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Tuesday, 29 November 1938

Mr RIORDAN (Kennedy) .- I wish to refer again to the establishment of an A class broadcasting station to serve western Queensland - a subject which I have raised in this chamber on a number of occasions. During the term of office of Senator A. J. McLachlan as Postmaster-General, about 300 letters were sent to him on thi3 subject by representatives of every section of the community in western Queensland. Recently the Prime Minister (Mr. Lyons), accompanied by the Minister for Repatriation (Senator Foll), visited certain towns in north-western and central -western Queensland. While there, several deputations waited upon them, and presented the case for the establishment of an A class station to serve that area, but their request was refused point blank. When Senator Foll was receiving a deputation at Hughendon in north-western Queensland, I suggested that the application for an A class station had been rejected because the population of the district was too small. Senator Foll replied that that was contrary to the policy of the Government. But within a week of the Prime Minister and his party leaving western Queensland the Director-General of Posts and Telegraphs announced in the press that northwestern Queensland would never be given an A class station. Naturally, the people in that area are agitated. They will be called upon to contribute to the largely increased expenditure on defence, yet when they ask for some consideration in respect of their radio licences, their application is refused. The exPostmasterGeneral (Senator A. J. McLachlan) said that he would improve the short-wave stations in Victoria and "Western Australia in order that the western portion of Queensland might be given better radio service. "Whenever I am in my electorate I listen to various programmes on all kinds of wireless receiving sets, in order to find out for myself the nature of the reception. For four months the reception is only fair. For the remaining eight months of the year all that can be heard consists of howls, squeals and noises indicative of static. It is the responsibility of the department to arrange for the erection of a 7,000 to 10,000 watt broadcasting station in the central west of Queensland to serve that area and the north-western portion of Queensland. Longreach is about 500 miles from Dalby, where an A class station has been erected, and I have been informed that the erection of that station will definitely improve reception in western Queensland. From Townsville, which is 350 miles distant in a direct line, the reception in the central west and north-western districts is practically impossible, but it is contended that the station at Dalby will be of benefit to the people in these areas. I received a letter from the Postmaster-General in connexion with this subject in which he stated that the limited population to be served made it economically impossible to provide a broadcasting service for western Queensland on exactly similar lines to those provided in the more populous parts of the Commonwealth. 1 remind the Minister that it is not economically impossible to impose taxes on those people in the remote parts of the Commonwealth who produce wool, beef, mutton, and minerals, and who, leaving behind them all the comforts and conveniences of civilization, carry on the important work of developing this great continent. Notwithstanding the valuable service which the people of western Queensland are rendering, the Governnent contends that it is economically impossible to erect an A class station to serve them, and thus enable them to receive much more suitable programmes than they receive from the short-wave station in Victoria. Even those who are fortunate enough to possess a short-wave set are not satisfied with the service they receive. The news service which is relayed to them, and is supposed to be of great benefit, usually concerns events in the Darling Downs district, or in areas close to Brisbane. Sometimes they hear something concerning the Burnett River districts or districts to the north of Brisbane, but they hear little or nothing concerning western Queensland. The programmes transmitted from the short-wave station are obviously useless to the people of western Queensland.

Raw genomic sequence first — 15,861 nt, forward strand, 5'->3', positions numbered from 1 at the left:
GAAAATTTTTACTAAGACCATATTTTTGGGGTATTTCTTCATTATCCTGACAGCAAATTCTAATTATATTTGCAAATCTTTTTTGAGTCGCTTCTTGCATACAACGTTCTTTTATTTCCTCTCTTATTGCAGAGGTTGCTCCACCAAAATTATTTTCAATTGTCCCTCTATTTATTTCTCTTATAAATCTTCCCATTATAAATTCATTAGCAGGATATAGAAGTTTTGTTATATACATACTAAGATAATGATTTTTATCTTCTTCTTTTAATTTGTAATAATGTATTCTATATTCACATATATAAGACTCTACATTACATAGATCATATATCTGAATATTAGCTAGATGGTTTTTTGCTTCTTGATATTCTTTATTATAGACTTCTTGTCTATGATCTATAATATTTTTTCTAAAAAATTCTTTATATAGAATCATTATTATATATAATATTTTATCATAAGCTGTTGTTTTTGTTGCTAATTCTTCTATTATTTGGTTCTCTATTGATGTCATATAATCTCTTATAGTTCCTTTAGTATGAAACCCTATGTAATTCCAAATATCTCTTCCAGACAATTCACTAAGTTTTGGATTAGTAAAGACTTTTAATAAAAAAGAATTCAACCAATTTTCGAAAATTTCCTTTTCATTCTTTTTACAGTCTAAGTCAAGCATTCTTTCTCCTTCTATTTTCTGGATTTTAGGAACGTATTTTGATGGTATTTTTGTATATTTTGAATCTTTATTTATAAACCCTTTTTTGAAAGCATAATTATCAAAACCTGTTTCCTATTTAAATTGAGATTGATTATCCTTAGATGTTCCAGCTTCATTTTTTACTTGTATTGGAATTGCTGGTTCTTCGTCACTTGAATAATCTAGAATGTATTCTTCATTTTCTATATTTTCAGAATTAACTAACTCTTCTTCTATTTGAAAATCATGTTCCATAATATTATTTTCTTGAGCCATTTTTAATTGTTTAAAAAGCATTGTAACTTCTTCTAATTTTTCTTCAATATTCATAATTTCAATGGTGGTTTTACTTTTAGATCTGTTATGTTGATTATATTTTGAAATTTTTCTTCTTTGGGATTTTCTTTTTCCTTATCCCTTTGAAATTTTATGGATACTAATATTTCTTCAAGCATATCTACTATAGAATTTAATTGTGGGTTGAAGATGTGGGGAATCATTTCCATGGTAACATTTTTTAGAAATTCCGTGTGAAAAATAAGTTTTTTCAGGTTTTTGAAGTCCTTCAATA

There is a 400- watt B class station at Longreach, the transmission from which is received exceptionally well even in the Cairns district; in fact, on the Atherton Tableland the reception is better from Longreach than from the national station at Townsville. "When the Longreach station sent a representative to Canberra to interview the Postmaster-General to ascertain if he would make available free of charge to the Australian Broadcasting Commission a land-line from Rockhampton to Longreach, he was told that he should interview Mr. Malone, the radio inspector in Melbourne. He interviewed Mr. Malone in Melbourne, who informed him that he should confer with the chairman of the Australian Broadcasting Commission in Sydney. He was pushed from one official to another, and eventually was advised by the Postmaster-General that the line could not be made available. All that was required was the use by the Broadcasting Commission, and not by a B class station, of a land-line from Rockhampton to Longreach. Had that been made available, the commission could have relayed free of charge through 4LG at Longreach, items of general interest to the people of western Queensland. The request was rejected by the Postmaster-General on the ground that, if the concession were granted in that instance, similar facilities would have to be afforded to other B class stations in the Commonwealth. That may have been considered a reasonable explanation, but the conditions in western Queensland are totally different from those in any other part of Australia owing to the vast area which at present is not served by any broadcasting station, with the exception of this small station at Longreach. Broadcasts from the national station, through 4LG, would give the service to which the people are entitled. Although 4LG offered to relay the service free of all cost to the department, the Postmaster-General turned down the request. If this Government wishes to assist residents in the outback area - the Country party Ministers in the Cabinet should be anxious to do so - it should remove some of the disabilities under which these people labour. They are, to use their own expression, becoming " fed up to the back teeth " with the treatment they are receiving from this Government. This subject has been under consideration since 1932. Now that we have a PostmasterGeneral who represents a country electorate, I earnestly trust that people in the more remote parts of the Commonwealth will receive more consideration rhan they have had in the past. I believe that if a more satisfactory service is not provided, many holders of wireless licences will decline to renew them, and will dispose of their wireless sets. Surely, people in that locality are entitled to more consideration than those living in metropolitan areas who have many comforts and conveniences. Those living in capital cities have morning and evening papers from which to obtain all the information they desire, whereas the settlers in Western Queensland have to depend almost entirely on radio transmission for news. I appeal tq the PostmasterGeneral to reconsider his decision and to authorize the erection of an A class wireless broadcasting station in western Queensland.